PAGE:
District cooling company changes collection date from end of month to start of quarter.
Dh800,000 or your aircon stays off, flat owners told
DUBAI //Residents in a Jumeirah Lakes Towers building had their air conditioning turned off this week after apartment owners failed to pay an unusually high bill.
The provider, Palm Utilities, began requiring in October that building owners pay a routine "capacity charge" at the start of each quarter, rather than the end of each month.
This forced building owner associations with no financial buffer to rush to collect money from fellow owners. Adding to the stress, some buildings said they did not receive notice about the new billing cycle until after it had taken effect.
The Concorde Tower owners association, like many in Dubai, had already experienced trouble in collecting the fees owed by owners.
"There's obviously not that kind of money to make that kind of advance payment, hence we've been disconnected," said a member of the association board, who asked not to be identified.
Notices urging owners to pay are being posted in the lobby and sent by email. In future, occupants of flats with overdue fees might lose access to common areas such as the car park and gym, the board member said. "Now there's an aggressive campaign to collect monies but it's going to be an ongoing battle."
All of Concorde Tower was cut off because, like many other buildings in Jumeirah Lakes Towers (JLT), it shares a single meter for district cooling, rather than individual meters for each apartment.
As a result, even owners who had paid their individual charges and tenants who owed nothing lost air conditioning in their flats.
The disconnection, which occurred on Tuesday, will continue until more than Dh800,000 in overdue fees are paid, said a notice issued yesterday by Novus Community Management, an association management company that helps the Concorde owners association and others operate.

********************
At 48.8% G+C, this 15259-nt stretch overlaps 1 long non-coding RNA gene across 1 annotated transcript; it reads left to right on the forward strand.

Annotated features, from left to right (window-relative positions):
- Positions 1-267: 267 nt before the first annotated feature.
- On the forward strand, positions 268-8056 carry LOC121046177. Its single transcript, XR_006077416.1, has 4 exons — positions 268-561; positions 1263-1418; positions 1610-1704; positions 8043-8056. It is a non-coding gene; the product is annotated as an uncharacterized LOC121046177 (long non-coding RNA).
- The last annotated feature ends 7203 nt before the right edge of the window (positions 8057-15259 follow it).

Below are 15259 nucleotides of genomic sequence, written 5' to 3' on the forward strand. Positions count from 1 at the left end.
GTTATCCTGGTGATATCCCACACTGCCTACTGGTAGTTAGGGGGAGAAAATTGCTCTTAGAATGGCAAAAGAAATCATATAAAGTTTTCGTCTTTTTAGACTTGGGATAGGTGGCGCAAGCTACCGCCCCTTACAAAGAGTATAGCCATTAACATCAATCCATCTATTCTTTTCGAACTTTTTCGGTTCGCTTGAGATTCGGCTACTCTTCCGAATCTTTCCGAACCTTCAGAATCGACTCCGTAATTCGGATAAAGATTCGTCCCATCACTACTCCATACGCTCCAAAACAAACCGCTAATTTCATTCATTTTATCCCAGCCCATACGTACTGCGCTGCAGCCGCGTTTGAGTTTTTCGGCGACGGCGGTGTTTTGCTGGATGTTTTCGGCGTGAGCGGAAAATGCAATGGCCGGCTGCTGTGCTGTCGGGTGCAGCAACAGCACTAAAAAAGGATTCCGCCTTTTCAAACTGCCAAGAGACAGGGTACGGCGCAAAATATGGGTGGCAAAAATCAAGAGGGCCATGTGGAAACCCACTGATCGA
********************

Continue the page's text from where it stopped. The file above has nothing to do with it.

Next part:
"Unfortunately there are insufficient funds in the owners association's account to settle this debt and until a sum of Dh811,000 is available, Palm District Cooling will not reconnect the supply to the building," it said.
Palm Utilities had sent several warnings that were shared with owners.
"They've been told on a continual basis by us that we've received these disconnection notices," said Alan Rowlands, the general manager of Novus.
The company first received word about a possible disconnection in mid-November, Mr Rowlands said.
Another building in JLT received a notice about the new billing cycle dated October 3 - two days after it took effect. A third building found out about it by looking at the October bill.
"We were not given a notice," said Sanjay Thawani of SNS Property Management Solutions, which manages Al Shera Tower in JLT. "We just identified that they have taken three months of capacity charges in advance in the bill."
Owners associations had a grace period until about the middle of this month.
But even that could be a challenge to cash flow, said Edward Sanders, the chief executive of another owners association management company, Place Community Managers.
At least 60 per cent of a building's budget goes to utilities, including cooling, but getting even an 80 per cent collection rate among owners can be difficult, Mr Sanders said.
"It would help if the period of billing took more cognisance of the market conditions," he said.
Capacity charge funds go towards repaying the initial outlay for the Palm Utilities district cooling system, which includes the plants and the pipes that carry the chilled water used for air conditioning in every building in JLT.
Owners have disputed whether they should be obliged to pay the fee at all, but many relented after having air conditioning disconnected or being threatened with it.
Palm Utilities said it could not respond immediately to the issue.